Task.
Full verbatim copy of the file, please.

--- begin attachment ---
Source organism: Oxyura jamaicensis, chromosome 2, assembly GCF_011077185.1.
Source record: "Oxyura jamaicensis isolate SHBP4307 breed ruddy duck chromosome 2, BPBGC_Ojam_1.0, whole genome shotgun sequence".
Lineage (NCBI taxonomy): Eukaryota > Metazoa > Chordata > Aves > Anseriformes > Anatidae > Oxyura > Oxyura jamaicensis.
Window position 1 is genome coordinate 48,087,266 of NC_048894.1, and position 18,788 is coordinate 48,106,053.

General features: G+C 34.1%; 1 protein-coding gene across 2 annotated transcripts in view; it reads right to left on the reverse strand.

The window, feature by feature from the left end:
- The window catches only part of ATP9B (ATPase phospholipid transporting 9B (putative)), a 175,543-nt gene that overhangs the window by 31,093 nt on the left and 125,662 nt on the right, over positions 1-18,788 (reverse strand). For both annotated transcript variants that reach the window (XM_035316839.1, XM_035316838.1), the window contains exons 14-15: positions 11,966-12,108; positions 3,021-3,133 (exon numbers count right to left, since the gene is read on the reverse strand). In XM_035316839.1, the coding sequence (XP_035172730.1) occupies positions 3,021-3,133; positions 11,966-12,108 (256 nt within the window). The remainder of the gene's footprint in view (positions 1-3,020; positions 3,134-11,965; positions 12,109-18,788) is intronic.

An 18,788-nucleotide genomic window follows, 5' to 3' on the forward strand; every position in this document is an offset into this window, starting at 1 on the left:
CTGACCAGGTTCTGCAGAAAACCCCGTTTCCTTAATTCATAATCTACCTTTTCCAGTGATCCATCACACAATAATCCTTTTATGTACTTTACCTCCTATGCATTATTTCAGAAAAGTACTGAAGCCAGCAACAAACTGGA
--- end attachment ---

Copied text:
Source organism: Oxyura jamaicensis, chromosome 2, assembly GCF_011077185.1.
Source record: "Oxyura jamaicensis isolate SHBP4307 breed ruddy duck chromosome 2, BPBGC_Ojam_1.0, whole genome shotgun sequence".
Lineage (NCBI taxonomy): Eukaryota > Metazoa > Chordata > Aves > Anseriformes > Anatidae > Oxyura > Oxyura jamaicensis.
Window position 1 is genome coordinate 48,087,266 of NC_048894.1, and position 18,788 is coordinate 48,106,053.

General features: G+C 34.1%; 1 protein-coding gene across 2 annotated transcripts in view; it reads right to left on the reverse strand.

The window, feature by feature from the left end:
- The window catches only part of ATP9B (ATPase phospholipid transporting 9B (putative)), a 175,543-nt gene that overhangs the window by 31,093 nt on the left and 125,662 nt on the right, over positions 1-18,788 (reverse strand). For both annotated transcript variants that reach the window (XM_035316839.1, XM_035316838.1), the window contains exons 14-15: positions 11,966-12,108; positions 3,021-3,133 (exon numbers count right to left, since the gene is read on the reverse strand). In XM_035316839.1, the coding sequence (XP_035172730.1) occupies positions 3,021-3,133; positions 11,966-12,108 (256 nt within the window). The remainder of the gene's footprint in view (positions 1-3,020; positions 3,134-11,965; positions 12,109-18,788) is intronic.

An 18,788-nucleotide genomic window follows, 5' to 3' on the forward strand; every position in this document is an offset into this window, starting at 1 on the left:
CTGACCAGGTTCTGCAGAAAACCCCGTTTCCTTAATTCATAATCTACCTTTTCCAGTGATCCATCACACAATAATCCTTTTATGTACTTTACCTCCTATGCATTATTTCAGAAAAGTACTGAAGCCAGCAACAAACTGGA